Natan Obed has been re-elected as the president of Inuit Tapiriit Kanatami, the national Inuit organization in Canada.
ITK's election took place Thursday in Inuvik, Northwest Territories during the organization's annual meeting.
Obed beat out two opposing candidates, former MP Peter Ittinuar and Peter Williamson, a former policy analyst, receiving the majority of votes on the first ballot.
After first being elected in 2015 for a three-year term, Obed was handed another three-year term by the 13 eligible voters from the four Inuit regions of Nunavut, Nunavik, Nunatsiavut and the Inuvialuit Settlement Region — collectively known as Inuit Nunangat — as well as Inuit Circumpolar Council Canada.
“I aspire to do this job because I want to help Inuit in the greatest way that I possibly can," Obed said during his speech running for the leadership. "I also believe I have a skill set that’s uniquely suited for this role."
Crown-Indigenous Relations Minister Carolyn Bennett issued a statement congratulating Obed on his re-election.
"I look forward to continuing to collaborate with Inuit Tapiriit Kanatami to bring about positive change in the lives of Inuit in Canada," the minister said, "and to advance our mutual commitment to a renewed Inuit-Crown relationship based on the recognition of rights, respect, cooperation and partnership."
Obed's re-election follows the re-election July 31 of Perry Bellegarde as Assembly of First Nations national chief.
Inuit-Crown declaration isn't partisan, says Obed
The candidates all spoke before the vote took place and took questions. Obed was asked what might happen to the Inuit relationship with the federal government, if the Liberals lose power after the 2019 election.
Prime Minister Justin Trudeau has made a renewed relationship with Indigenous peoples a key element of his agenda. During this summer's cabinet shuffle, he chose to keep Bennett in place.
In his answer, Obed pointed to the Inuit Nunangat Declaration on Inuit-Crown Partnership, signed in February 2017, which created the Inuit-Crown Partnership Committee and established a working relationship between ITK and the government.
He said that declaration and the relationship it formalized shouldn't be seen as partisan. “It is not our understanding that this is a renewed relationship with any particular party,” he said.
“No matter who the prime minister is and what party is in power within the federal system," he expected that structure to remain.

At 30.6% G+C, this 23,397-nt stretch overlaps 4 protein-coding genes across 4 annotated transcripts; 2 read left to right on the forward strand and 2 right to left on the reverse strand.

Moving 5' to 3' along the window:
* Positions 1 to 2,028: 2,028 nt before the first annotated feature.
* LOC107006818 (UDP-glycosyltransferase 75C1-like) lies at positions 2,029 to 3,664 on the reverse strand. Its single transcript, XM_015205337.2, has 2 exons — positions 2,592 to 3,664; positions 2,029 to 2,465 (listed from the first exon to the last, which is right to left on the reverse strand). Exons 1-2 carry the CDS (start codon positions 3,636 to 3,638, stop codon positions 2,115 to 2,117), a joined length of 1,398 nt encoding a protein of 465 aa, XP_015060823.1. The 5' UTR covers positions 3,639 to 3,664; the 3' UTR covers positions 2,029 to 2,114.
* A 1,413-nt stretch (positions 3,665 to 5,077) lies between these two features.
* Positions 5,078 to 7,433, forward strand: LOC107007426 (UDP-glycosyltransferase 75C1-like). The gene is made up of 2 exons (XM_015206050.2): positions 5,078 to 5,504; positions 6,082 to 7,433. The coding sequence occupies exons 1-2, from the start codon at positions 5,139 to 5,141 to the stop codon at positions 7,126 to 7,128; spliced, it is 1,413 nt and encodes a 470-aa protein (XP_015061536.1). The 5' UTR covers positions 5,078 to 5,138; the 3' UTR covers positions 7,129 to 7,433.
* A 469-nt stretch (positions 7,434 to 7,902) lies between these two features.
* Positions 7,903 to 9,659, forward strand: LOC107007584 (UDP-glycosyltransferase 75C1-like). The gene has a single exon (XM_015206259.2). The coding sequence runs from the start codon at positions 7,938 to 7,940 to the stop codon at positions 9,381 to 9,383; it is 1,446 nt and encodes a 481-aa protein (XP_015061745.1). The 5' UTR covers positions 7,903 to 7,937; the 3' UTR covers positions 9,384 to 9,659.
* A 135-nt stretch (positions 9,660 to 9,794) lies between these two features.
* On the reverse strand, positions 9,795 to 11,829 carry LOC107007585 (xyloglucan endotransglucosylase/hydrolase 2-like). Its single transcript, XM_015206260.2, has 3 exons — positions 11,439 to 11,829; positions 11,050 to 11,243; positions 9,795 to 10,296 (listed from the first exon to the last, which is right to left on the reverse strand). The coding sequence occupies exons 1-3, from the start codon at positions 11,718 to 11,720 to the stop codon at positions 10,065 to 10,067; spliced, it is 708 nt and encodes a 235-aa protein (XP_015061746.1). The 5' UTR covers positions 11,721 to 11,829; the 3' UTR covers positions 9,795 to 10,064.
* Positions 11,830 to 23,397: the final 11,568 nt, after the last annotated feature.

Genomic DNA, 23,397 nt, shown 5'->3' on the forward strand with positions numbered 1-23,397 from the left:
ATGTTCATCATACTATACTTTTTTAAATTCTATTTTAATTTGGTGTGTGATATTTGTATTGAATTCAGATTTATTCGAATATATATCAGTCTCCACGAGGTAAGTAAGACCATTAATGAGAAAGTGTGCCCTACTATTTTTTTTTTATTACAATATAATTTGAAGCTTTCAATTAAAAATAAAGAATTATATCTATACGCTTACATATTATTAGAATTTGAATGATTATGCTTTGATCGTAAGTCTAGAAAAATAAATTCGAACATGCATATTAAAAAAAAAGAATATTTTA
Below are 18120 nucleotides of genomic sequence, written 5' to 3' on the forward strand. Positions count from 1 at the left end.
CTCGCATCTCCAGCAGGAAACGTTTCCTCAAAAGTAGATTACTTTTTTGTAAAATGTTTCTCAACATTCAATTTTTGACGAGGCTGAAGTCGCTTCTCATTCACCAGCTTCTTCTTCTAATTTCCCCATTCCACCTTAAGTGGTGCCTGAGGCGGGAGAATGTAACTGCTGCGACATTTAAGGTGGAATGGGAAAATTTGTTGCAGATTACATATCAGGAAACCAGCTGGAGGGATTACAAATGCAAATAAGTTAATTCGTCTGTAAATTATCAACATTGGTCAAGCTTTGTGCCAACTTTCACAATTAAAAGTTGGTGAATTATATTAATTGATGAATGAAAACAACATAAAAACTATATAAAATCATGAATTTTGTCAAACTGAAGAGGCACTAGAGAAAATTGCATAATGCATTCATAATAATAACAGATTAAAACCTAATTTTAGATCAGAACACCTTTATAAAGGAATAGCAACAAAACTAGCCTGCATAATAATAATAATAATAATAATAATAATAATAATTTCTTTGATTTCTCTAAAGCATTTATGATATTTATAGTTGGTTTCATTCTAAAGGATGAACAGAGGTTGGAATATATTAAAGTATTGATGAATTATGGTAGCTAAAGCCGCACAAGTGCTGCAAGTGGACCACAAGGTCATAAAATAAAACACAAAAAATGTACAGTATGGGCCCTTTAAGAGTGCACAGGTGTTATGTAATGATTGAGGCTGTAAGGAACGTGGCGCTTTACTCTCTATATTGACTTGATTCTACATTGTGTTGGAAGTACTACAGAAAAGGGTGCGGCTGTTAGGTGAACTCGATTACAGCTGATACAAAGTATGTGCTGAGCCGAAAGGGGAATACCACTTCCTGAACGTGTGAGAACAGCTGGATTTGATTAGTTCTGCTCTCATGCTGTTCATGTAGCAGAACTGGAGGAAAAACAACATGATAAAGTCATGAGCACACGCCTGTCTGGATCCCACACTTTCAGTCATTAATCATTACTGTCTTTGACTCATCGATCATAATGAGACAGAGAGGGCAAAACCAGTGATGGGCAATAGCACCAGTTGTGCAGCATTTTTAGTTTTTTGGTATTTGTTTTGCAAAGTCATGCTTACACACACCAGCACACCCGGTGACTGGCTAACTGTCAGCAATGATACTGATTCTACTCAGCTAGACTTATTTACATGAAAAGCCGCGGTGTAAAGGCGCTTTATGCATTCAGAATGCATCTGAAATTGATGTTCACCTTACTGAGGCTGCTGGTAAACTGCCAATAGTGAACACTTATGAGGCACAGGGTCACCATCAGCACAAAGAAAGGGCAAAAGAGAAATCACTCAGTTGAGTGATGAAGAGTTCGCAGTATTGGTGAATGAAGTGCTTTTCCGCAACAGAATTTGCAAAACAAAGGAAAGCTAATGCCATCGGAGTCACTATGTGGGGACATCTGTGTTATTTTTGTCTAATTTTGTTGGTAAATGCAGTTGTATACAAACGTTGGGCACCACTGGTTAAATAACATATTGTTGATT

During his remarks, Obed pointed to ITK's accomplishments during his time in office: creating and pursuing a strategic plan for the organization, putting out a tuberculosis strategy and a suicide prevention strategy, establishing climate change priorities, and pushing to implement the UN Declaration on the Rights of Indigenous Peoples.
He said he has also learned from Inuit elders to speak from experience.
“Inuit society is always growing and always evolving," he said. “We are grounded by what we know and what we’ve experienced...we can tell the truth and we can talk about issues through that lens."
Obed said he has tried to be respectful of the realities he has heard from Inuit, "in a way that I then speak about the Inuit reality in Canada."
Feds want holiday to remember residential schools
News also emerged Wednesday that the Trudeau government has been in talks with Indigenous organizations to create a holiday, to remember the horror that unfolded in Canada’s residential school system.
The Truth and Reconciliation Commission's 80th call to action recommends the government create a National Day for Truth and Reconciliation.
A private member's bill introduced by NDP MP Georgina Jolibois, that proposes June 21, National Indigenous Peoples Day, to be a statutory holiday like Christmas Day and New Year’s Day, has the government's backing.
AFN's Bellegarde said First Nations support a national day to "recognize the tragic and painful legacy of residential schools" and respect and remember the "too many children taken from their homes and families," while also honouring survivors and their families.
"The residential schools era is indeed a dark chapter, and we must never forget," he said in a statement.
Not everyone is a fan, however.
Conservative MP Maxime Bernier, who has recently been criticizing Trudeau for promoting what he calls "extreme multiculturalism," took to Twitter again to slam the idea.
"Why not celebrate instead the heritage and renewal of aboriginal cultures? That would unite us in positive way," he wrote on Twitter, linking to a story about the stat holiday.
"Cult of victimhood and obsession with past wrongs instead of focus on the progress made and to come are another sick characteristic of extreme PC (political correctness) and multiculturalism."
Conservative Leader Andrew Scheer has distanced himself and his party from Bernier's remarks, saying Bernier is "speaking for himself" and not the party.
- with files from The Canadian Press
Editor's note: This story was updated at 2:50 p.m. ET on Aug. 16 to include additional information as well as comments from Obed and photos.